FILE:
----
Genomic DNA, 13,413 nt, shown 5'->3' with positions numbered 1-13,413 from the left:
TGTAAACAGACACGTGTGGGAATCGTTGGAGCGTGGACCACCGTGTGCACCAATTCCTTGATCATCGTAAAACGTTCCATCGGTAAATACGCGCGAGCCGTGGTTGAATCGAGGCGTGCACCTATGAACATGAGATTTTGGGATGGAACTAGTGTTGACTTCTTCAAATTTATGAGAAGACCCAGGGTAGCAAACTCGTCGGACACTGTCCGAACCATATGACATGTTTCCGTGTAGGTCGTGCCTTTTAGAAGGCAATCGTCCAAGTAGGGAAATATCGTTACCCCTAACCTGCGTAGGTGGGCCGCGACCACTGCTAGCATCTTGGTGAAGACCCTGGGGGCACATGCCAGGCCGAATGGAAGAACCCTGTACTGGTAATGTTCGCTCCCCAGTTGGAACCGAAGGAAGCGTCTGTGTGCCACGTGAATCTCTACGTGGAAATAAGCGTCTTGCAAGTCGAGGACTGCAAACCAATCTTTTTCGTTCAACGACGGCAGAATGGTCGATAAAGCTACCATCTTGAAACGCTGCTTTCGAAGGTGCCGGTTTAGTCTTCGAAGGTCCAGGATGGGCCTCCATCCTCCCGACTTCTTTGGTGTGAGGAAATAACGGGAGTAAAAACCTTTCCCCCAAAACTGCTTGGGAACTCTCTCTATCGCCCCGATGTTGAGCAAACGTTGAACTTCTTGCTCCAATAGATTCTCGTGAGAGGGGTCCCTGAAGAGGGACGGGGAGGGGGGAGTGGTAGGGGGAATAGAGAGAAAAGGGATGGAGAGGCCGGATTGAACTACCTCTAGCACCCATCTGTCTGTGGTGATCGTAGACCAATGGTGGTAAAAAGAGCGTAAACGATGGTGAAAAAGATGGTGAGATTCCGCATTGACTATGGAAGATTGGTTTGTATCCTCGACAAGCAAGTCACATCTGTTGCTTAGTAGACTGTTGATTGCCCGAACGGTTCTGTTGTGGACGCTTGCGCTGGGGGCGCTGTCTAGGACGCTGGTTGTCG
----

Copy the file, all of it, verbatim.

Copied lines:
Genomic DNA, 13,413 nt, shown 5'->3' with positions numbered 1-13,413 from the left:
TGTAAACAGACACGTGTGGGAATCGTTGGAGCGTGGACCACCGTGTGCACCAATTCCTTGATCATCGTAAAACGTTCCATCGGTAAATACGCGCGAGCCGTGGTTGAATCGAGGCGTGCACCTATGAACATGAGATTTTGGGATGGAACTAGTGTTGACTTCTTCAAATTTATGAGAAGACCCAGGGTAGCAAACTCGTCGGACACTGTCCGAACCATATGACATGTTTCCGTGTAGGTCGTGCCTTTTAGAAGGCAATCGTCCAAGTAGGGAAATATCGTTACCCCTAACCTGCGTAGGTGGGCCGCGACCACTGCTAGCATCTTGGTGAAGACCCTGGGGGCACATGCCAGGCCGAATGGAAGAACCCTGTACTGGTAATGTTCGCTCCCCAGTTGGAACCGAAGGAAGCGTCTGTGTGCCACGTGAATCTCTACGTGGAAATAAGCGTCTTGCAAGTCGAGGACTGCAAACCAATCTTTTTCGTTCAACGACGGCAGAATGGTCGATAAAGCTACCATCTTGAAACGCTGCTTTCGAAGGTGCCGGTTTAGTCTTCGAAGGTCCAGGATGGGCCTCCATCCTCCCGACTTCTTTGGTGTGAGGAAATAACGGGAGTAAAAACCTTTCCCCCAAAACTGCTTGGGAACTCTCTCTATCGCCCCGATGTTGAGCAAACGTTGAACTTCTTGCTCCAATAGATTCTCGTGAGAGGGGTCCCTGAAGAGGGACGGGGAGGGGGGAGTGGTAGGGGGAATAGAGAGAAAAGGGATGGAGAGGCCGGATTGAACTACCTCTAGCACCCATCTGTCTGTGGTGATCGTAGACCAATGGTGGTAAAAAGAGCGTAAACGATGGTGAAAAAGATGGTGAGATTCCGCATTGACTATGGAAGATTGGTTTGTATCCTCGACAAGCAAGTCACATCTGTTGCTTAGTAGACTGTTGATTGCCCGAACGGTTCTGTTGTGGACGCTTGCGCTGGGGGCGCTGTCTAGGACGCTGGTTGTCG